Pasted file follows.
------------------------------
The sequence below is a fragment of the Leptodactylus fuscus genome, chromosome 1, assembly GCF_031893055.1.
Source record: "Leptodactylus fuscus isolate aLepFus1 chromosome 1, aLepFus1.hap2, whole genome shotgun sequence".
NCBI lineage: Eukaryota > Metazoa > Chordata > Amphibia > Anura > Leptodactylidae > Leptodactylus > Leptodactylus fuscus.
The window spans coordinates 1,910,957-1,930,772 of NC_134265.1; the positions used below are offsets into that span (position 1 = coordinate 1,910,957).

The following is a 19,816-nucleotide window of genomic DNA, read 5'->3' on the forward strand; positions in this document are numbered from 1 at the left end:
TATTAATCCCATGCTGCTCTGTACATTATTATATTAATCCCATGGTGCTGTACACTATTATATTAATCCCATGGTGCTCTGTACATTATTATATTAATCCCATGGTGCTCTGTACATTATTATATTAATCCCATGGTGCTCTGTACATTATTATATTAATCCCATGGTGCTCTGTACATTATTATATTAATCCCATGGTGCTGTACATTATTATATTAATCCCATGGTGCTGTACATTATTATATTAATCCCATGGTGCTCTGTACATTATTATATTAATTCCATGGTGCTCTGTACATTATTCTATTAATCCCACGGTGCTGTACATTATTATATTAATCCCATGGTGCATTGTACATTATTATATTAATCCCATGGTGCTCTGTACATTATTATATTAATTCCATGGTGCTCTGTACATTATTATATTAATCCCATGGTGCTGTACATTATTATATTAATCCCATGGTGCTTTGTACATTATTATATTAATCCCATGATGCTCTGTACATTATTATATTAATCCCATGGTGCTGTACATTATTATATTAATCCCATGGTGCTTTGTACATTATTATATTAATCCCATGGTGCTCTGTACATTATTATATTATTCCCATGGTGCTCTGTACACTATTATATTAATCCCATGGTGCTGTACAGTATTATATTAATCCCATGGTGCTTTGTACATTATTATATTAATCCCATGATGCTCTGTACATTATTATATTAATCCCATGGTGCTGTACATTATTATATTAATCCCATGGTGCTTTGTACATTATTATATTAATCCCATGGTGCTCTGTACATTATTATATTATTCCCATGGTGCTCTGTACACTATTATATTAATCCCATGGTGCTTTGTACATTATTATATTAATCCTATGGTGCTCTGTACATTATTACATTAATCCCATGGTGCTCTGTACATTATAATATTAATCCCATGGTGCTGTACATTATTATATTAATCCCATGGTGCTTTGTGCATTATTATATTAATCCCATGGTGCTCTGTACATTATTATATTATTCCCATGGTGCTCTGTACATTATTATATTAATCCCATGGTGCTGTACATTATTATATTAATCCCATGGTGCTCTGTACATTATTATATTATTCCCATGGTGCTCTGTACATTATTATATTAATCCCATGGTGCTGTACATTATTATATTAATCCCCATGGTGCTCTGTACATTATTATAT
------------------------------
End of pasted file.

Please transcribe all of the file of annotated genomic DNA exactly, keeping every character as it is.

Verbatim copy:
The sequence below is a fragment of the Leptodactylus fuscus genome, chromosome 1, assembly GCF_031893055.1.
Source record: "Leptodactylus fuscus isolate aLepFus1 chromosome 1, aLepFus1.hap2, whole genome shotgun sequence".
NCBI lineage: Eukaryota > Metazoa > Chordata > Amphibia > Anura > Leptodactylidae > Leptodactylus > Leptodactylus fuscus.
The window spans coordinates 1,910,957-1,930,772 of NC_134265.1; the positions used below are offsets into that span (position 1 = coordinate 1,910,957).

The following is a 19,816-nucleotide window of genomic DNA, read 5'->3' on the forward strand; positions in this document are numbered from 1 at the left end:
TATTAATCCCATGCTGCTCTGTACATTATTATATTAATCCCATGGTGCTGTACACTATTATATTAATCCCATGGTGCTCTGTACATTATTATATTAATCCCATGGTGCTCTGTACATTATTATATTAATCCCATGGTGCTCTGTACATTATTATATTAATCCCATGGTGCTCTGTACATTATTATATTAATCCCATGGTGCTGTACATTATTATATTAATCCCATGGTGCTGTACATTATTATATTAATCCCATGGTGCTCTGTACATTATTATATTAATTCCATGGTGCTCTGTACATTATTCTATTAATCCCACGGTGCTGTACATTATTATATTAATCCCATGGTGCATTGTACATTATTATATTAATCCCATGGTGCTCTGTACATTATTATATTAATTCCATGGTGCTCTGTACATTATTATATTAATCCCATGGTGCTGTACATTATTATATTAATCCCATGGTGCTTTGTACATTATTATATTAATCCCATGATGCTCTGTACATTATTATATTAATCCCATGGTGCTGTACATTATTATATTAATCCCATGGTGCTTTGTACATTATTATATTAATCCCATGGTGCTCTGTACATTATTATATTATTCCCATGGTGCTCTGTACACTATTATATTAATCCCATGGTGCTGTACAGTATTATATTAATCCCATGGTGCTTTGTACATTATTATATTAATCCCATGATGCTCTGTACATTATTATATTAATCCCATGGTGCTGTACATTATTATATTAATCCCATGGTGCTTTGTACATTATTATATTAATCCCATGGTGCTCTGTACATTATTATATTATTCCCATGGTGCTCTGTACACTATTATATTAATCCCATGGTGCTTTGTACATTATTATATTAATCCTATGGTGCTCTGTACATTATTACATTAATCCCATGGTGCTCTGTACATTATAATATTAATCCCATGGTGCTGTACATTATTATATTAATCCCATGGTGCTTTGTGCATTATTATATTAATCCCATGGTGCTCTGTACATTATTATATTATTCCCATGGTGCTCTGTACATTATTATATTAATCCCATGGTGCTGTACATTATTATATTAATCCCATGGTGCTCTGTACATTATTATATTATTCCCATGGTGCTCTGTACATTATTATATTAATCCCATGGTGCTGTACATTATTATATTAATCCCCATGGTGCTCTGTACATTATTATAT